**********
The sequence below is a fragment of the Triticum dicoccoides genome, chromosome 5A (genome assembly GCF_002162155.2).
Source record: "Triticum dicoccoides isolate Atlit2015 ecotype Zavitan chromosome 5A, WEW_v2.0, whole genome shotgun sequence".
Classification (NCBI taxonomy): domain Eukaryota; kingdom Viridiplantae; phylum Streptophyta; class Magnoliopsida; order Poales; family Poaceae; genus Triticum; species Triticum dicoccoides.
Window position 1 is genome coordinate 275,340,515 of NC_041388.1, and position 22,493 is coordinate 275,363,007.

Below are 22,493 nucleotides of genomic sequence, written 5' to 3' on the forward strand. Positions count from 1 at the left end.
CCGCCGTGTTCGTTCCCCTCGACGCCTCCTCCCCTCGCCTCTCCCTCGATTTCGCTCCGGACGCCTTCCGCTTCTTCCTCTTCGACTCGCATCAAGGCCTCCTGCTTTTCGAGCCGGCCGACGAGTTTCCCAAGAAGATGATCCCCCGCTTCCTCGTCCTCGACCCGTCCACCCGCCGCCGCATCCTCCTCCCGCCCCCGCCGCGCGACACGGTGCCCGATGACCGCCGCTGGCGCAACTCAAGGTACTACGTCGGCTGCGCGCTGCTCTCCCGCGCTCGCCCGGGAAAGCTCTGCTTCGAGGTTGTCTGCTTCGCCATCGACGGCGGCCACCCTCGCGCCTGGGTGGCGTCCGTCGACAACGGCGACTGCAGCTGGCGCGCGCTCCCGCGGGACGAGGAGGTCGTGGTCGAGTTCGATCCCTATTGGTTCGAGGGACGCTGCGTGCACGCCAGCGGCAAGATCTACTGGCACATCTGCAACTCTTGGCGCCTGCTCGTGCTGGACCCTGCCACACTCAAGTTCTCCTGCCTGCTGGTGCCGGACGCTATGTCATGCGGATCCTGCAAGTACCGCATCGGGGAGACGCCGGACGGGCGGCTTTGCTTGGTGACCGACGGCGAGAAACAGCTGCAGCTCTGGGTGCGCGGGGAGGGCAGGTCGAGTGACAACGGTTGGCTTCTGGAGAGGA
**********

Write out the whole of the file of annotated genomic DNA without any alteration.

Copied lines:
The sequence below is a fragment of the Triticum dicoccoides genome, chromosome 5A (genome assembly GCF_002162155.2).
Source record: "Triticum dicoccoides isolate Atlit2015 ecotype Zavitan chromosome 5A, WEW_v2.0, whole genome shotgun sequence".
Classification (NCBI taxonomy): domain Eukaryota; kingdom Viridiplantae; phylum Streptophyta; class Magnoliopsida; order Poales; family Poaceae; genus Triticum; species Triticum dicoccoides.
Window position 1 is genome coordinate 275,340,515 of NC_041388.1, and position 22,493 is coordinate 275,363,007.

Below are 22,493 nucleotides of genomic sequence, written 5' to 3' on the forward strand. Positions count from 1 at the left end.
CCGCCGTGTTCGTTCCCCTCGACGCCTCCTCCCCTCGCCTCTCCCTCGATTTCGCTCCGGACGCCTTCCGCTTCTTCCTCTTCGACTCGCATCAAGGCCTCCTGCTTTTCGAGCCGGCCGACGAGTTTCCCAAGAAGATGATCCCCCGCTTCCTCGTCCTCGACCCGTCCACCCGCCGCCGCATCCTCCTCCCGCCCCCGCCGCGCGACACGGTGCCCGATGACCGCCGCTGGCGCAACTCAAGGTACTACGTCGGCTGCGCGCTGCTCTCCCGCGCTCGCCCGGGAAAGCTCTGCTTCGAGGTTGTCTGCTTCGCCATCGACGGCGGCCACCCTCGCGCCTGGGTGGCGTCCGTCGACAACGGCGACTGCAGCTGGCGCGCGCTCCCGCGGGACGAGGAGGTCGTGGTCGAGTTCGATCCCTATTGGTTCGAGGGACGCTGCGTGCACGCCAGCGGCAAGATCTACTGGCACATCTGCAACTCTTGGCGCCTGCTCGTGCTGGACCCTGCCACACTCAAGTTCTCCTGCCTGCTGGTGCCGGACGCTATGTCATGCGGATCCTGCAAGTACCGCATCGGGGAGACGCCGGACGGGCGGCTTTGCTTGGTGACCGACGGCGAGAAACAGCTGCAGCTCTGGGTGCGCGGGGAGGGCAGGTCGAGTGACAACGGTTGGCTTCTGGAGAGGA